As you can see, it isn’t finished. Why? Because the toe decreases are stupid, that’s why. Sorry, Cookie A, but I really think it’s over-writing a pattern when you write the decreases to include stitch markers. It’s not like I’m trying to keep in pattern on a stockinette toe! Especially when I ignore you and now my brain is dead and I’m searching for my 5th DPN.
However, as the weather is growing chillier, I really need to finish a pair of socks. So I’ll pull out the pattern and finish…as soon as I find the DPN! Stupid gnomes.
First, thanks to the enlightening spammer who let me know what “Mark didn’t usually let people do that to him, but he did this time,” and left a great link to a porn website. Thank GOD I’ve got a good spam catcher.
Remember my friend, Matt? I’m knitting the Morgan hat for him out of some beautiful tweedy yarn. Kathmunda Aran is a wool-cashmere-nylon blend and since Matt wears all black, all the time, I picked this color.
I love the way that the flecks of turqoise and gray stand out against the dignified black yarn. Also, it was 20% off at my local yarn store. Pat, the owner, comes up with monthly specials. In October, ANY yarn that was made in Italy was 20% off. Do you have any idea how yarns are made in Italy? That chick is crazy and I adore her.
And, yes, this is an aran-weight yarn and the pattern calls for DK. I am knitting this hat in fear and trembling because it must fit Matt’s 25 inch head, but I keep thinking, “Dang! This hat is BIG!”
See what I mean? That’s just the top layer of the hat. Forgive the terrible picture quality. My camera is possessed and hopefully, Christmas will remedy this. I’m thinking of calling an emergency fitting with Matt at our local coffeshop. He will have to keep his eyes closed, however, since this will be his Christmas present.
Which reminds me, why hasn’t Starbucks come into my neighborhood? I’m pretty sure that there’s a Starbucks inside the Oval Office itself, why not my little town?
Back to the hat. Matt is so excited about it, it scares me. He talks about it to other people and when I sent him a quick update on the hat’s status, he repeated, “I’m so excited about this, hehehehehe.”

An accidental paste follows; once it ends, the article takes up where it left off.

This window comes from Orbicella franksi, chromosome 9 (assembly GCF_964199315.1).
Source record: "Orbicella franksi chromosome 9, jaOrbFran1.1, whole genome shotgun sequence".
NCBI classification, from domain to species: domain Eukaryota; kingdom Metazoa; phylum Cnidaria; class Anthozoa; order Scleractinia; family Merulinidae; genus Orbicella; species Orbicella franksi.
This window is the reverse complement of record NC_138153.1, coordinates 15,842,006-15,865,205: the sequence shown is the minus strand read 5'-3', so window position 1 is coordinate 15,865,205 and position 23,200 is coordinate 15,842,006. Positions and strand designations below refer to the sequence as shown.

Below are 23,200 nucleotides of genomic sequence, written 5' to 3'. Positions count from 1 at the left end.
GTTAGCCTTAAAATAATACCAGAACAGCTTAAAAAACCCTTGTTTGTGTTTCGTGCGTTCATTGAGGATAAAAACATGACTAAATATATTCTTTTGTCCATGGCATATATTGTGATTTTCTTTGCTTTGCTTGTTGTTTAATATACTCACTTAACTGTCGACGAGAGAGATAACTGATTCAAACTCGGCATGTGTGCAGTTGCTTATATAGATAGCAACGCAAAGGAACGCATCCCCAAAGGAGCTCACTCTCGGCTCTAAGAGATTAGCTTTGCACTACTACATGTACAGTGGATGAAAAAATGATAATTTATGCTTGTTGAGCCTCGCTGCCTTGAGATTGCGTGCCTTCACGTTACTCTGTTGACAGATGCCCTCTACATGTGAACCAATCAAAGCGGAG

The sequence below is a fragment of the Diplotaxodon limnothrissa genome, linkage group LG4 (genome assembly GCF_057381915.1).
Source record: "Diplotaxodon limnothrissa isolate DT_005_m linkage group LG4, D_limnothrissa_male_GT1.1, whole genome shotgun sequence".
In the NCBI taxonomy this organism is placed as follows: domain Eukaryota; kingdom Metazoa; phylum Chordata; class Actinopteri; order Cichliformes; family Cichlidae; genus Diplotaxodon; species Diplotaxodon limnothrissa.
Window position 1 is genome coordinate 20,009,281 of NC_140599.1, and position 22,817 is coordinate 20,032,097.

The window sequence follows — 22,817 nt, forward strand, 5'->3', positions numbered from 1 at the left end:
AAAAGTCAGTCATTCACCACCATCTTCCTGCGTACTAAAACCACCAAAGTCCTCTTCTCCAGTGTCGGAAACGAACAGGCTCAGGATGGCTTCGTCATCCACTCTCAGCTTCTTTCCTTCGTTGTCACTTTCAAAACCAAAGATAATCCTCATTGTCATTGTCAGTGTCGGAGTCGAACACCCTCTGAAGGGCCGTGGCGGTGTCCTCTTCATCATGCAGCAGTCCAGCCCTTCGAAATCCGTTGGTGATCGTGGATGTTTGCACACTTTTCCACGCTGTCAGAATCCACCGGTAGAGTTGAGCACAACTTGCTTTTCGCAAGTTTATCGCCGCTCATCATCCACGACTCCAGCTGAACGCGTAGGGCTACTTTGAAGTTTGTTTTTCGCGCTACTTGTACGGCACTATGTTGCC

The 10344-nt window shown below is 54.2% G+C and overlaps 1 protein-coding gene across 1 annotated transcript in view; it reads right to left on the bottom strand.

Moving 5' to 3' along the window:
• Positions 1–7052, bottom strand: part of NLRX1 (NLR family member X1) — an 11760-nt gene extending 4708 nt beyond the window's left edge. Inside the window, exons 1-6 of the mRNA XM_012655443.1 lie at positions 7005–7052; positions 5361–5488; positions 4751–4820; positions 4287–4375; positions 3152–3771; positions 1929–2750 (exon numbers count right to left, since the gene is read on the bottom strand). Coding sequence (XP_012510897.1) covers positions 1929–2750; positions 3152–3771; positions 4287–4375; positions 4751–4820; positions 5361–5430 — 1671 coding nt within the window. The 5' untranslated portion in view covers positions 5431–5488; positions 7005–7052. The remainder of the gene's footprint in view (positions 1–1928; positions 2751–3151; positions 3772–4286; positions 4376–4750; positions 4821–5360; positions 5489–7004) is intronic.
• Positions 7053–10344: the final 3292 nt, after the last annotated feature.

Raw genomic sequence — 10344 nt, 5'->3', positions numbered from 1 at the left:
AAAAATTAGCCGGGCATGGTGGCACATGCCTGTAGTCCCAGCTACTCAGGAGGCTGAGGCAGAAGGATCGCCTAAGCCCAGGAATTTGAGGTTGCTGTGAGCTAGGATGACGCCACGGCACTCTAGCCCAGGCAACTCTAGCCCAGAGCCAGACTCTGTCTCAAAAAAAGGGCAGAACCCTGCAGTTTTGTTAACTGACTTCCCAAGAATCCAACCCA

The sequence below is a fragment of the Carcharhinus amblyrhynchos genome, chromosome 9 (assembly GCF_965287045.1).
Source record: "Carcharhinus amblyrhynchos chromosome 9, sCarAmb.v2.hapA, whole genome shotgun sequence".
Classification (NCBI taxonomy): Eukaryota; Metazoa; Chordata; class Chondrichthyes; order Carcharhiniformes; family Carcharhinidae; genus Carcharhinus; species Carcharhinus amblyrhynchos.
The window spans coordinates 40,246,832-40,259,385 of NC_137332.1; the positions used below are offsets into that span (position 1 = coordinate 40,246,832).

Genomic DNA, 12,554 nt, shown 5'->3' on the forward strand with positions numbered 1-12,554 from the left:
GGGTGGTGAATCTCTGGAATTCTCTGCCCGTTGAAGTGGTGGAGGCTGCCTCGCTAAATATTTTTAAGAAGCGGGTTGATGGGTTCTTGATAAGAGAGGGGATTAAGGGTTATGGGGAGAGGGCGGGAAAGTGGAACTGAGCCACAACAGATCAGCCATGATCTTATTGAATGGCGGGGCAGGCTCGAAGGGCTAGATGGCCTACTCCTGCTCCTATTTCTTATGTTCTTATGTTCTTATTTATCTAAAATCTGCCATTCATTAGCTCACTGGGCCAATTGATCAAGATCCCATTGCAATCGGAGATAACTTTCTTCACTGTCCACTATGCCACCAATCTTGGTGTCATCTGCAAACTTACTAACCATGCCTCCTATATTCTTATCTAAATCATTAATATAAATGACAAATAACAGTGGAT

Yes, a 21 year old man wrote, ‘hehehehehehe,’ because he is excited about a hat that I am knitting for him. Can you understand the pressure that puts on me to make this perfect? I’ve never had anyone be so confident in my knitting skills before and I think I’m starting to crack. I’ve got over a month to finish this hat or reknit this hat, and I’m terrified.
It’s the opposite of the ungrateful recipient: the person who is so grateful before you even FINISH the object that you feel like a small fluffy animal will die if you screw this up. It’s like, the anti-end to a Christmas flick.
(The scene is Christmas morning and a nervous young knitter hands a carefully wrapped package to Matt. He opens it and pulls out a shapeless tweedy mass.)
Me: Uh, it needs some blocking
Matt: AGHHH! It’s attacking my face!
Me: Maybe I shouldn’t have sold my soul to the devil in those last few hours so I could finish in time…
Yes, there’s a book titled, “The Joy Of Knitting,” but this isn’t about the joy of knitting. It’s about the joy of yarn.
I didn’t understand it until I came home this Saturday with some beautiful Sublime Organic Wool DK in a delicate, heathered gray. It will become my next sweater. But not yet. First, I have a hat to finish. And I want to slow down, stop casting on new projects. The weather in West Virginia has let go of summer, finally, and the chill is making thoughts of warm handknits alluring and comforting.
But right now, I am just enjoying the yarn. It’s sitting next to me in the yarn store’s red and brown checkered bags. I reached over and squeeze it quite often. It is very soft, soft in that warm, bouncy woolly way; that delicious spring that you can’t get in cotton or acrylics. I am enjoying this yarn. I am not knitting with this yarn.
I realized a few days ago that I hate knitting with acrylic. You have to understand me: I haven’t knitted with acrylic for over a year now, but not because I entirely discounted it. I thought that if I needed a washable yarn sometime, I could fall back on Caron Simply Soft—maybe a blanket for the dog or something. I remember Simply Soft fondly. It feels silky in the skein and comes in good colors. My younger sister bought red, white and green skeins to make a scarf for herself.
She was working against a deadline, so when I asked her to braid my hair, she handed me her scarf and said, KNIT!
That’s when I realized that I hated knitting with acrylic. It had no life. It felt crunchy and sticky and stiff in my hands. I sat there, gaping, as I wrapped the yarn around the needles and realized that it felt like I was knitting with plastic tubes or something. I hadn’t realized how I had become so used to natural fibers—perhaps, I hadn’t realized how spoiled I was.
So now I’m sitting here, and squeezing my organic wool and thinking: hmm. Maybe I should take advantage of this zen mode to knit on my WIPs…
because God knows I’ll be casting this on tomorrow.